Fontana and The Remarkable Bathroom
Day 17 was an uneventful 11.3 setting us up for our first nearo (near zero) day at Fontana Dam. Day 18 we got going 8:30ish (early for us so far) and went down the last 3.6 miles to the Remarkable Bathroom, remarkable because: it had A) toilet paper, B) hot water, C) 4 open electrical outlets, and D) a phone that summoned a shuttle to the Fontana Resort. I called for a shuttle, operated the toilet, took half a roll of paper, bandana-showered in the sink, and charged my phone and iPod. A great day already.
A guy in a van eventually pulled up and we rode a couple miles to the resort campus. Nothing too special there, just a few buildings around a grassy commons with a mini-golf course. We bought some fatty snacks at the general store and sat around sipping free coffee and charging our phones on the porch. Kyle wanted this time to research jobs and boats and I wanted it to send emails to lots of people.
Kyle fantasized about buying a cheap boat and living on it for a year, drifting from port-to-port, playing music gigs in seaside bars. Living on the trail with so little opens your mind to dreaming like that. When you can sleep in a bag and cook on a pocket-stove, the world is full of possibility.
2-4:00, however, a scheduled power outage revoked our wifi (the gall!) so we walked down to a gas station/motorcyclists’-tourist-trap to continue charging while snacking on nachos and hot dogs and beer. After 4:00 the power returned and we resupplied.
Before we knew it 6:00 had passed with the last shuttle, so we trekked along a winding road, admiring the golden sun on the silent trees, back to the Remarkable Bathroom.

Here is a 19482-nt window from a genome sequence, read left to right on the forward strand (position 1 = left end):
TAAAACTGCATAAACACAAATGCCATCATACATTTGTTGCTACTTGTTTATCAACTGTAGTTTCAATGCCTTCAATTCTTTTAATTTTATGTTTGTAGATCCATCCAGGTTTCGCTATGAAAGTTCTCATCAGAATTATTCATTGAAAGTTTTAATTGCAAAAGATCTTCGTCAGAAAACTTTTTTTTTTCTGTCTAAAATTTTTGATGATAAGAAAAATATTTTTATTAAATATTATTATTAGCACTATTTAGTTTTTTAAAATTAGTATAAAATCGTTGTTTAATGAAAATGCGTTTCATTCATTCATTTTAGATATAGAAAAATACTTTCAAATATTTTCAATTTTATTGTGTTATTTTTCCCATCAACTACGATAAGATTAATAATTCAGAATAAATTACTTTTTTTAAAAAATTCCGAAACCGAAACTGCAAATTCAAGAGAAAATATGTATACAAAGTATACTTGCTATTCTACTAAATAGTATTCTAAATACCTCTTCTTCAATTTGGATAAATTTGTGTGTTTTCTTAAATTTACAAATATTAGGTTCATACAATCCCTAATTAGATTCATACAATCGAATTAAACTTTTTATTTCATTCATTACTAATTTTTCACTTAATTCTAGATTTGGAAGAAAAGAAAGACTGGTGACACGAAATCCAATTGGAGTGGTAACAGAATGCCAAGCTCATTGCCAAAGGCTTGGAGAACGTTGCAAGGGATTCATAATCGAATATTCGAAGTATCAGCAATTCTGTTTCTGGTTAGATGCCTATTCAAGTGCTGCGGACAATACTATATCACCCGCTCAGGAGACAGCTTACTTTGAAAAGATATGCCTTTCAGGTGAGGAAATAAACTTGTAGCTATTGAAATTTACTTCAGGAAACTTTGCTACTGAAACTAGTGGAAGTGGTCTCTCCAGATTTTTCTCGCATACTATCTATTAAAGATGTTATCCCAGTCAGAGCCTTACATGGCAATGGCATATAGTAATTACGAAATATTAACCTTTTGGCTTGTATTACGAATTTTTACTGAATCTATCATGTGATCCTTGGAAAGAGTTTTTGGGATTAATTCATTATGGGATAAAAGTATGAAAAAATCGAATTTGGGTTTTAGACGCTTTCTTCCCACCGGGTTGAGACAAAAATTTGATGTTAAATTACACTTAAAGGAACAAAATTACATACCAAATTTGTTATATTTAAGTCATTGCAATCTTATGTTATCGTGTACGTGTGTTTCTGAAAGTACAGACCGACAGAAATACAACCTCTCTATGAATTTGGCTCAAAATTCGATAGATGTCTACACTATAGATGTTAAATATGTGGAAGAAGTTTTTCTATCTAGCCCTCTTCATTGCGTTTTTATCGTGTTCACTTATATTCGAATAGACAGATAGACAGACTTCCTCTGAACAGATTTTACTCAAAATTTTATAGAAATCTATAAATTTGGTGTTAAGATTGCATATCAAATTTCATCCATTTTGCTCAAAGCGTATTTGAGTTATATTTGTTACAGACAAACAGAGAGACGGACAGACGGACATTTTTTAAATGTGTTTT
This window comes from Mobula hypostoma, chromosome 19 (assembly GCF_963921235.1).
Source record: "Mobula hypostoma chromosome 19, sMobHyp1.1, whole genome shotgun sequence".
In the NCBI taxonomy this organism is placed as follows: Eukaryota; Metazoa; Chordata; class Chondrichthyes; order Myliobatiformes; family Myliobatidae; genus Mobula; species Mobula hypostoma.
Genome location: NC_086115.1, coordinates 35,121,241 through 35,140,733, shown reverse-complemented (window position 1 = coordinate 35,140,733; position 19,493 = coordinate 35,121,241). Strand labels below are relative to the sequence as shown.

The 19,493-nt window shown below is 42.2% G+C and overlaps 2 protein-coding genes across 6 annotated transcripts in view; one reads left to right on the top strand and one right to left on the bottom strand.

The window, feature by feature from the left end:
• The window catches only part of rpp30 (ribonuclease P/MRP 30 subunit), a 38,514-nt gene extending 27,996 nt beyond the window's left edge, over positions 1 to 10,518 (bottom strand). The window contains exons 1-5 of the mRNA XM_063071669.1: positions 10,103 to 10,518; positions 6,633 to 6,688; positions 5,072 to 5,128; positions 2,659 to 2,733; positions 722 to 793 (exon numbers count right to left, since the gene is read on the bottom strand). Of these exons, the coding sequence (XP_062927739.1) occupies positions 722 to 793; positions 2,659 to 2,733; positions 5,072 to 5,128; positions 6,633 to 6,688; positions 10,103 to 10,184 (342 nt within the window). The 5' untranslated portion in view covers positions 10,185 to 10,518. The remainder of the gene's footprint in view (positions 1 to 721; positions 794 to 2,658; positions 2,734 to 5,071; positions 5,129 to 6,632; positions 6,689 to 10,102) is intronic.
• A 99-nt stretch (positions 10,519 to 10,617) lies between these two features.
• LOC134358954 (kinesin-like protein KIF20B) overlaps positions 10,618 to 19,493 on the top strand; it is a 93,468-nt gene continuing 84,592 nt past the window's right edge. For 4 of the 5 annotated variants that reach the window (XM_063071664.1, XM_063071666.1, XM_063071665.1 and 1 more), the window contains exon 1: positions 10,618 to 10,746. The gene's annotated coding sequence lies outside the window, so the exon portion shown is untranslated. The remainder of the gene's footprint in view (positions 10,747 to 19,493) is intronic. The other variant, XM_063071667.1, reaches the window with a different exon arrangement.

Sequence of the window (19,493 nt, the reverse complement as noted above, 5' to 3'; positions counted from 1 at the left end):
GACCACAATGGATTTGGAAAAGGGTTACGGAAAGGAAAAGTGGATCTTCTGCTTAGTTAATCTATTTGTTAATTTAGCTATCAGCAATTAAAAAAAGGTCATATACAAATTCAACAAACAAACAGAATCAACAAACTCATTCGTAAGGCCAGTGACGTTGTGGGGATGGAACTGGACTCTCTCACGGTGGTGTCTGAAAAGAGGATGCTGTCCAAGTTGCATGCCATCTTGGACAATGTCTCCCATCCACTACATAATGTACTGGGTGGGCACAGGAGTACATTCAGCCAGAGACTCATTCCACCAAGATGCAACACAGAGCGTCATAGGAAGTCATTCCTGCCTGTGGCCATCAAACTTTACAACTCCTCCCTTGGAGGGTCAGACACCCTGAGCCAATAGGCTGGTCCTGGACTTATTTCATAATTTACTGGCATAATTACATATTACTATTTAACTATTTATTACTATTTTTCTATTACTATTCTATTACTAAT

We knew about a mile along the AT we would find a renowned shelter, the “Fontana Hilton,” but Kyle’s phone—with its immense and bottomless battery—was not yet charged, and we had some beers, so we set up, once again, at the Remarkable Bathroom, watching dusk approach. Just then an ample and rumbling hiker huffed up the hill from the docks and sat on the bathroom stoop. This was Big Country, and he informed us that the bait shop sold the cheapest beer in town, though it was closed, and the shopkeep remembered him from his thru-hike attempt last year, and that they had chairs and wifi on the dock after hours. Sounded good to us. Big Country’s friend Grizzly arrived as well; we left the two chatting and made for the docks.
Somehow, after all the boat-dreams that day, we found ourselves sipping beer in lawn chairs on a sleepy marina while the sun set. The reservoir lapped at the boats in their berths.
Eventually we returned, once again and now in darkness, to the Remarkable Bathroom. We plugged in our phones, Kyle’s still not full. But then we saw Grizzly returning from the direction of the shelter. Apparently he had been following Big Country on the AT when for some reason he thought the shelter might not be that way, so he turned back. Though we told him we’d be charging for a while, he sat down and said he’d just follow us to the shelter. And so we sat.
We talked about the Smokey Mountains before us, the permits required, and the numerous black bears we both did and did not wish to see.
Eventually we gave up on Kyle’s full charge and walked the mile to the Hilton. Grizzly followed gradually behind. Voices and a bonfire sprung from the dark; Grizzly admitted that he may not have walked far enough (???). Approaching the bonfire we were presented with the dregs of a handle of tequila and cold chicken legs roasted on the fire. Apparently we’d caught the end of some riotous trail magic. The fire blazed. People laughed. Johnny Cash sang from a phone. A guy told me about Maine politics and his state of inebriation interspersed for twenty minutes.
The shelter was full and tents were everywhere; hikers seemed to get caught up here delaying the Smokies and enjoying free hot showers in the Yet More Remarkable Bathroom nearby (hence “Hilton”).
We slept tentless in our bags against a railing overlooking another lake.
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